|Luis Ángel Firpo|
|Nickname(s)||El Toro Salvaje de las Pampas|
|Height||6 ft 2.5 in (1.89 m)|
|Born||11 October 1894|
Junín, Buenos Aires, Argentina
|Died||August 7, 1960(aged 65)|
In 1917, Firpo began his professional boxing career by beating Frank Hagney by a decision in six in Buenos Aires. Originally declared a no decision, the bout's result was later changed to a win for Firpo.
For his second bout, he traveled, in January 1918, to Montevideo, Uruguay, where he suffered his first defeat, a first round knockout at the hands of Angel Rodriguez. He put a string of six wins in a row after that, and so on November 1, 1919, he found himself challenging Dave Mills in Santiago, for the South American Heavyweight title. He lost on that occasion by a decision in 15 rounds, but then came back with a win over Andres Balsa by a knockout in round six.
On April 20, 1920, he and Mills had a rematch and Firpo won the title with a first-round knockout. After one more win, he and Mills faced each other in a rubber match, and the result was the same as that of their second bout: Firpo the winner by a knockout in the first. In 1921, the quality of Firpo's challengers improved, when he defeated fringe contender Gunboat Smith twice, the first by decision in 12 and the second by knockout, also in 12.
In 1922, he continued his rise in the Heavyweight rankings by winning all four of his fights by a knockout.
Firpo began 1923 by knocking out former title challenger Bill Brennan in the 12th round. He followed that with seven more wins in a row, including wins over Jack McAuliffe and former world champion Jess Willard. After a win against Charlie Weinert, Firpo challenged world heavyweight champion Jack Dempsey at New York City on September 14, becoming the first Latin American in history to challenge for the title.
Firpo was floored seven times in the first round of the bout, before he trapped Dempsey against the ropes and launched a combination that sent the champion out of the ring. Dempsey hit his head against a writer's typing machine, and for a moment, it looked as if Firpo would become world Heavyweight champion. But Dempsey was helped into the ring at the count of nine (in spite of having been seventeen seconds outside the ring; fighters are given a twenty-second count when they are knocked through the ropes) and he eventually knocked out Firpo in the second round. This fight has been regarded by critics and experts as one of the greatest fights in history. Boxing historian Bert Sugar called it the greatest fight in the history of the sport. Despite losing, Firpo gained substantial fame all over Latin America after this bout, as many people in different parts of that region spoke about his feat of dropping Dempsey. This fight remained so inspirational that, for instance, it led to the naming of the Salvadorian football club C.D. Luis Ángel Firpo.
In 1924, Firpo won his first three fights by knockout, but then lost his last two by decision, the last to legendary challenger Harry Wills.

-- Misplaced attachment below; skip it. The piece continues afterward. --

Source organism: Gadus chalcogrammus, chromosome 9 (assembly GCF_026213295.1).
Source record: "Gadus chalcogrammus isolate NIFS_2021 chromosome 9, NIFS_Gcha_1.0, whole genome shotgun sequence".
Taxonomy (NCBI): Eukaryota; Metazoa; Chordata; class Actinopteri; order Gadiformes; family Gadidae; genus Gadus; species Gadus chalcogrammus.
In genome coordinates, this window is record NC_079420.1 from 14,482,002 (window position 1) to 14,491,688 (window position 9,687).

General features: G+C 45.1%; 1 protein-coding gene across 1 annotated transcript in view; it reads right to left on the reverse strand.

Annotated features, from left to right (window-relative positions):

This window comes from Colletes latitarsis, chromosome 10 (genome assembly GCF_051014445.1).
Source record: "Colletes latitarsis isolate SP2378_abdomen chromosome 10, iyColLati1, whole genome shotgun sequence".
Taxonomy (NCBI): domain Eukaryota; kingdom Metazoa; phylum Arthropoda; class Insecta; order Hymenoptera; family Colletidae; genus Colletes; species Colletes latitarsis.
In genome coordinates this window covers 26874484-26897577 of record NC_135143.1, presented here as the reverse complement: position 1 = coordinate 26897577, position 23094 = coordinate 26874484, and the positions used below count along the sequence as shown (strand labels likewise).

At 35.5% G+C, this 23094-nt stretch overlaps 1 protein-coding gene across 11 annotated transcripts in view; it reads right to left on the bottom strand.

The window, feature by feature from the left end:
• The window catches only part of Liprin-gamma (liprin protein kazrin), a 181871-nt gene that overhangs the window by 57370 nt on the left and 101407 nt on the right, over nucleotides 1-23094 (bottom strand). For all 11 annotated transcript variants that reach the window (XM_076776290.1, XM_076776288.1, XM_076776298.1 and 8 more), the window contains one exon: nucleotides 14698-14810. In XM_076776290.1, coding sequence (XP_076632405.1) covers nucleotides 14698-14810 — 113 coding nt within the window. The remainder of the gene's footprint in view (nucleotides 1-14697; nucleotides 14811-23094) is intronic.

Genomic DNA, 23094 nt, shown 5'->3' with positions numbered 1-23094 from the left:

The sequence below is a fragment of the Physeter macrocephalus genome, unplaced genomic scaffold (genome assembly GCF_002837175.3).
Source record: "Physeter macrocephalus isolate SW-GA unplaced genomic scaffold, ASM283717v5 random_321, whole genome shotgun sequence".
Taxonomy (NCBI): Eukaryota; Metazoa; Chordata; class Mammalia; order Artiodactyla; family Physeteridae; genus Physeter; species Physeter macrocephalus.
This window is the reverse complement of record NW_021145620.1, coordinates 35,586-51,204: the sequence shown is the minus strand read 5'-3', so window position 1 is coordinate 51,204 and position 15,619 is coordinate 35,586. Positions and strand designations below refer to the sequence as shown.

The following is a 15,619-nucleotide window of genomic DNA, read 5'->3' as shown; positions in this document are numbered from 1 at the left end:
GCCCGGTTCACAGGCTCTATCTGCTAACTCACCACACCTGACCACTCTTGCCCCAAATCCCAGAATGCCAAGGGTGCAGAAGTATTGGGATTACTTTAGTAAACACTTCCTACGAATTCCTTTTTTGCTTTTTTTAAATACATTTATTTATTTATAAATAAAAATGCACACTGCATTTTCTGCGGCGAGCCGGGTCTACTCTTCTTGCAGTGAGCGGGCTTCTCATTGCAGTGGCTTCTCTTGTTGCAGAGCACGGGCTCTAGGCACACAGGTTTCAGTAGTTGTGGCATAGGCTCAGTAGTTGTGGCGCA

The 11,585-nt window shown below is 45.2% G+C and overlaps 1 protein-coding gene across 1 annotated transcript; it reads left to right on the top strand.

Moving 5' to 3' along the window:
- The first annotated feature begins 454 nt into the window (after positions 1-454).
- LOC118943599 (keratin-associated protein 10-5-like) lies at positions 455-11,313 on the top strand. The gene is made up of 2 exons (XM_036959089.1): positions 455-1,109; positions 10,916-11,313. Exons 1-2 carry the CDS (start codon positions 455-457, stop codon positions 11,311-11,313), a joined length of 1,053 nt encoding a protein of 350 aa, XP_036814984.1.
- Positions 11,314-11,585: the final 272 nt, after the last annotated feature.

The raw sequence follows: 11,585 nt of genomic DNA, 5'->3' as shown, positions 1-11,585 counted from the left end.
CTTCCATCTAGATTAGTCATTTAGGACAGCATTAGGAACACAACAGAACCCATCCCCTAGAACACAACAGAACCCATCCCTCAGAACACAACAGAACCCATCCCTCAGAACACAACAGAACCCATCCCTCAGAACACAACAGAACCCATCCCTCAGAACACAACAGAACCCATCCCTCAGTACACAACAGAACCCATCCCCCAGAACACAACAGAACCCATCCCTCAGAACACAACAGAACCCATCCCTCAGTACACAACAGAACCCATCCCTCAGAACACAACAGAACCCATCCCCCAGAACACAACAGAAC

He retired for a short period, but came back in 1926 to beat Erminio Spalla by a decision in ten. Then, he kept away from the fight game for nine years, but he attempted another comeback in 1936, winning two fights before being beaten by a knockout in three by future Joe Louis challenger Arturo Godoy. Firpo finally retired after compiling a record of 32 wins and 6 losses in 38 fights, with 26 wins by knockout.
Afterwards, Firpo became a car-dealer for Stutz and a rancher. By 1940 he was ranching on a large scale in Carlos Casares with 8,000 cattle, 4,000 sheep and 400 horses. He discovered the boxer Abel Cestac in July 1940. Firpo and Jack Dempsey agreed to jointly manage Cestac, who went on to become the South American heavyweight champion. On his passing in 1960, Luis Firpo was buried in La Recoleta Cemetery in Buenos Aires. His mausoleum has a statue of him at the front.
Firpo's popularity around Latin America was immeasurable. Years later, C.D. Luis Ángel Firpo, a professional football team in El Salvador, was named after him. In addition, various schools, streets, and avenues across Latin America have been named after him.
In 2003, he was named by The Ring as one of the 100 greatest punchers of all time.
Professional boxing recordEdit
- "Firpo discovers young wild bull of the pampas" (PDF). North Tonawanda Evening News. 15 January 1941. Retrieved 2011-10-26.
- Mike Fitzgerald; Jake Lamotta; Bert Randolph Sugar (2004). The Ageless Warrior: The Life of Boxing Legend Archie Moore. Sports Publishing LLC. pp. 83–87. ISBN 1-58261-255-2.
- "Cestac Remain Mystery Fighter". The Morning Herald, Bagerstown MD. 25 July 1945. Retrieved 2011-10-26.
- The Rough Guide to Buenos Aires
- Luis Ángel Firpo's Professional Boxing Record. BoxRec.com. Retrieved on 2012-03-18.
- Boxing record for Luis Ángel Firpo from BoxRec (registration required)
- Gene Tunney's description of Firpo's multimillionaire success after retirement from the ring.
- 22-9-1923, El Gráfico, Firpo vs. Dempsey
- Un KO di 17 secondi (IT) - Dempsey vs. Firpo, un "match" indimenticabile
- Horacio Estol (1946). Vida y combates de Luis Angel Firpo (Life and fights of Luis Angel Firpo) (in Spanish). Editorial Bell. p. 348.